Today, tax departments of large companies are confronted with various challenges that have far-reaching influences on the way the organization works. Examples include increasing compliance requirements with the goal of zero error tolerance in the handling and documentation of tax-relevant processes, the legal necessity to implement internal control systems for tax or new regulations and obligations stipulating the electronic filing of tax returns, including extensive data access for local tax authorities. In many countries, such as Australia and Brazil, legal requirements are also increasing, and companies are officially required to implement appropriate data interfaces.
At the same time, digitalization and IT-based support of important tax processes offer great potential for addressing organizational requirements, such as increasing cost pressure and budget cuts, as well as for sketching out new fields of application and designing new possibilities. These developments will fundamentally change corporate tax functions and lead to increasing interlinking along the entire value chain. Digitalization within the tax function will therefore lead to greater automation of routine activities and enable real-time analyses and unprecedented optimizations due to the availability of a uniform database and corresponding analytical methods.
Digitalization in the sense of a digital revolution describes the continuous, trans- formative change and interconnection of both corporate and social processes. Digitalization in the sense of a digital revolution describes the continuous, trans- formative change and interconnection of both corporate and social processes. Digital technologies are the technical basis of digitalization, aiming at pervasive computerization and creation of connections between IT systems through information technology.
From a corporate perspective, the objective of digitalization is to integrate information systems into work processes and to automate routines. The use of digital process management technologies, such as Process Mining and Robotic Process Automation (cf. Glossary), and the use of Artificial Intelligence (AI) methods can contribute to obtaining more detailed insights into tax data and to deriving action-relevant information from it. The term Artificial Intelligence describes the attempt to model human intelligence, i.e. building a computer or programming it so that it can solve problems autonomously. In contrast to early AI projects that focused on replicating the cognitive abilities of a human in their entirety, today’s research is essentially interested in creating solutions to solve specific problems in well-defined scenarios or tax areas.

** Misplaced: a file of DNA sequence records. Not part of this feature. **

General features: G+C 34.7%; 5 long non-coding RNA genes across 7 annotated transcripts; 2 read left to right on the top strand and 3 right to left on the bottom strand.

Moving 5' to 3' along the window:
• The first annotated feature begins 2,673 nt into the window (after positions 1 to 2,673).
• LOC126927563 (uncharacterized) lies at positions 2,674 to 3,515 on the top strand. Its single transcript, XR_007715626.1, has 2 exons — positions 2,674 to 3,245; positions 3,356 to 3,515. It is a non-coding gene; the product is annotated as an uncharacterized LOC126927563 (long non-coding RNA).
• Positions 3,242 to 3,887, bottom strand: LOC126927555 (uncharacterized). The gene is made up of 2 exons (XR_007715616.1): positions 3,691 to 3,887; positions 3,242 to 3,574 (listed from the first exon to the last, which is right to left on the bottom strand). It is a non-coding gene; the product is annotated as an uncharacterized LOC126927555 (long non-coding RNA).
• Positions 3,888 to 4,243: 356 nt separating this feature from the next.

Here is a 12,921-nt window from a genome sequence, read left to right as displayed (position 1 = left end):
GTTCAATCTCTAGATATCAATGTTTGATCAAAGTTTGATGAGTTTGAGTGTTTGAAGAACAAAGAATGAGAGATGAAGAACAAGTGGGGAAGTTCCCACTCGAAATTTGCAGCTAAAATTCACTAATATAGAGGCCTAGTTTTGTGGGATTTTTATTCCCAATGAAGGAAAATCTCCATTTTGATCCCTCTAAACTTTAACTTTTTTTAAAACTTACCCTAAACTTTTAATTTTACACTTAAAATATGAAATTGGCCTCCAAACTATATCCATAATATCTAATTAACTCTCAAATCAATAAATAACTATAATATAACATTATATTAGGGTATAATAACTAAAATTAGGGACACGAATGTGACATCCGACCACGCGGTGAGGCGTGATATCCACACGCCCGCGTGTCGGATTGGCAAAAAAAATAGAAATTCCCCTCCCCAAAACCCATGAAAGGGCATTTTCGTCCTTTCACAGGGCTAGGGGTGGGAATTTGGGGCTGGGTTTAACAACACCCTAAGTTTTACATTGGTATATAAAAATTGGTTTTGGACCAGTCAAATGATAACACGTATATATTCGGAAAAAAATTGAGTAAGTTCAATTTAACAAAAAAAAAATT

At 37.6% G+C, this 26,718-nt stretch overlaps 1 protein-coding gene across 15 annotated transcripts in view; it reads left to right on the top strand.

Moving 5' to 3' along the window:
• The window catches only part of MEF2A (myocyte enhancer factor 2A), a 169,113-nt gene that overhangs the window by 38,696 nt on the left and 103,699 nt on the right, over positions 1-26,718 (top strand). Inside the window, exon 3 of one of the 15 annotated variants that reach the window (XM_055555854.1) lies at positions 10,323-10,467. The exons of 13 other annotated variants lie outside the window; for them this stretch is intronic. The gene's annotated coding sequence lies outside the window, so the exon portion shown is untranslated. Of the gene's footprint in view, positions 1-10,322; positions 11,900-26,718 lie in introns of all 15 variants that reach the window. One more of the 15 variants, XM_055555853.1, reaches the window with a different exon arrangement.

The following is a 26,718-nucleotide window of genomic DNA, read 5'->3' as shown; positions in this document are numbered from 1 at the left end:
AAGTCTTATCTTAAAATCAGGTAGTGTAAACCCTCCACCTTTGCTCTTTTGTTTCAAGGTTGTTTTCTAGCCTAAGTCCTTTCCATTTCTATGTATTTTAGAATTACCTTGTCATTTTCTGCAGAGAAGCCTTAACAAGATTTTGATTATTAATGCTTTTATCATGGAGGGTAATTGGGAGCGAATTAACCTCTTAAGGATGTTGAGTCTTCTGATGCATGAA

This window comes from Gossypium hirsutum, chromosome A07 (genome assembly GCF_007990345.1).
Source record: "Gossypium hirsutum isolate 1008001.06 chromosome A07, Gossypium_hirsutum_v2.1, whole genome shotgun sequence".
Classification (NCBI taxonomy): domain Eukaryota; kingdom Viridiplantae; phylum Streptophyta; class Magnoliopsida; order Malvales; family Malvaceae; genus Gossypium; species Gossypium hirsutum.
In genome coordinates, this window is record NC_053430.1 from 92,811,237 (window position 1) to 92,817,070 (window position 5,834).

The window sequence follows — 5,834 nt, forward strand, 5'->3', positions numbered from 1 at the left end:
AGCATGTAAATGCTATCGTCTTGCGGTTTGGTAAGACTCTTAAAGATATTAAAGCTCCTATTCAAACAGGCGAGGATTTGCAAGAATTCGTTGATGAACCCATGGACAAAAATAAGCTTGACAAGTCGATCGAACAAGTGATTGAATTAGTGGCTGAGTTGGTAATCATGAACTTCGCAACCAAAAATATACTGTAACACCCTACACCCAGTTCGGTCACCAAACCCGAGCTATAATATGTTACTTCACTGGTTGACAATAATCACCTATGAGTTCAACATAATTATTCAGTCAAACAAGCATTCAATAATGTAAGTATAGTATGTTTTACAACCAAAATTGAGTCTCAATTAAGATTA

However, the implementation of digitalization projects and the application of AI methods to tax-related problems is currently mostly carried out in the context of specific use cases.
The following figure provides an overview of tax- related application fields of AI as well as specific use cases that have already been investigated within the scope of joint research activities between WTS and the German Research Center for Artificial Intelligence (DFKI). In addition, software implementations exist for a large number of the listed use cases. One example that has been successfully implemented is anomaly detection in import/export hand- ling as a corporate customs sub-process. In order to implement that use case, very individual conditions, data constellations, system landscapes, etc. had to be taken into account, while a general model for the systematic collection of requirements and guidance of development is lacking.